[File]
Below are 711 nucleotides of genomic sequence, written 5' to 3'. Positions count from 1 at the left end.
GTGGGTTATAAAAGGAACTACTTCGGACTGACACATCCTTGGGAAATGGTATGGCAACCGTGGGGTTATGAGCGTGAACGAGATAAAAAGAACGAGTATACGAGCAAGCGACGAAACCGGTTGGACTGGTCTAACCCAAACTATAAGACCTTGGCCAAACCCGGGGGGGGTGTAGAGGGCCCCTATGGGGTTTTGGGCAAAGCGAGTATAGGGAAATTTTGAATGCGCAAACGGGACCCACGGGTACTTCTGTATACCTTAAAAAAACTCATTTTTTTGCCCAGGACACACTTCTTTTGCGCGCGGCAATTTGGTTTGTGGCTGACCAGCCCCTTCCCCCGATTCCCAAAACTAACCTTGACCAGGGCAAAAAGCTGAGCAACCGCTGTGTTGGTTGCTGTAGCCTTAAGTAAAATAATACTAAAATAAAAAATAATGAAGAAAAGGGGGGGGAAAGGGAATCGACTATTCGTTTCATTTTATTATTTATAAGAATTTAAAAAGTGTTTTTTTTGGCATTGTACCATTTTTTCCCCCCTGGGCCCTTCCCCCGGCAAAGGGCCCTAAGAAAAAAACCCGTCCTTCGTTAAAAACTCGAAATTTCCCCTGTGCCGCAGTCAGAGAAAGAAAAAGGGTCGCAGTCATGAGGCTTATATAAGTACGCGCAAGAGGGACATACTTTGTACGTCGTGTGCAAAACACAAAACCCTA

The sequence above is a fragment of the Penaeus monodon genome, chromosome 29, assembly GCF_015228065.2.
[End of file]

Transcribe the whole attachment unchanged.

Below are 711 nucleotides of genomic sequence, written 5' to 3'. Positions count from 1 at the left end.
GTGGGTTATAAAAGGAACTACTTCGGACTGACACATCCTTGGGAAATGGTATGGCAACCGTGGGGTTATGAGCGTGAACGAGATAAAAAGAACGAGTATACGAGCAAGCGACGAAACCGGTTGGACTGGTCTAACCCAAACTATAAGACCTTGGCCAAACCCGGGGGGGGTGTAGAGGGCCCCTATGGGGTTTTGGGCAAAGCGAGTATAGGGAAATTTTGAATGCGCAAACGGGACCCACGGGTACTTCTGTATACCTTAAAAAAACTCATTTTTTTGCCCAGGACACACTTCTTTTGCGCGCGGCAATTTGGTTTGTGGCTGACCAGCCCCTTCCCCCGATTCCCAAAACTAACCTTGACCAGGGCAAAAAGCTGAGCAACCGCTGTGTTGGTTGCTGTAGCCTTAAGTAAAATAATACTAAAATAAAAAATAATGAAGAAAAGGGGGGGGAAAGGGAATCGACTATTCGTTTCATTTTATTATTTATAAGAATTTAAAAAGTGTTTTTTTTGGCATTGTACCATTTTTTCCCCCCTGGGCCCTTCCCCCGGCAAAGGGCCCTAAGAAAAAAACCCGTCCTTCGTTAAAAACTCGAAATTTCCCCTGTGCCGCAGTCAGAGAAAGAAAAAGGGTCGCAGTCATGAGGCTTATATAAGTACGCGCAAGAGGGACATACTTTGTACGTCGTGTGCAAAACACAAAACCCTA

The sequence above is a fragment of the Penaeus monodon genome, chromosome 29, assembly GCF_015228065.2.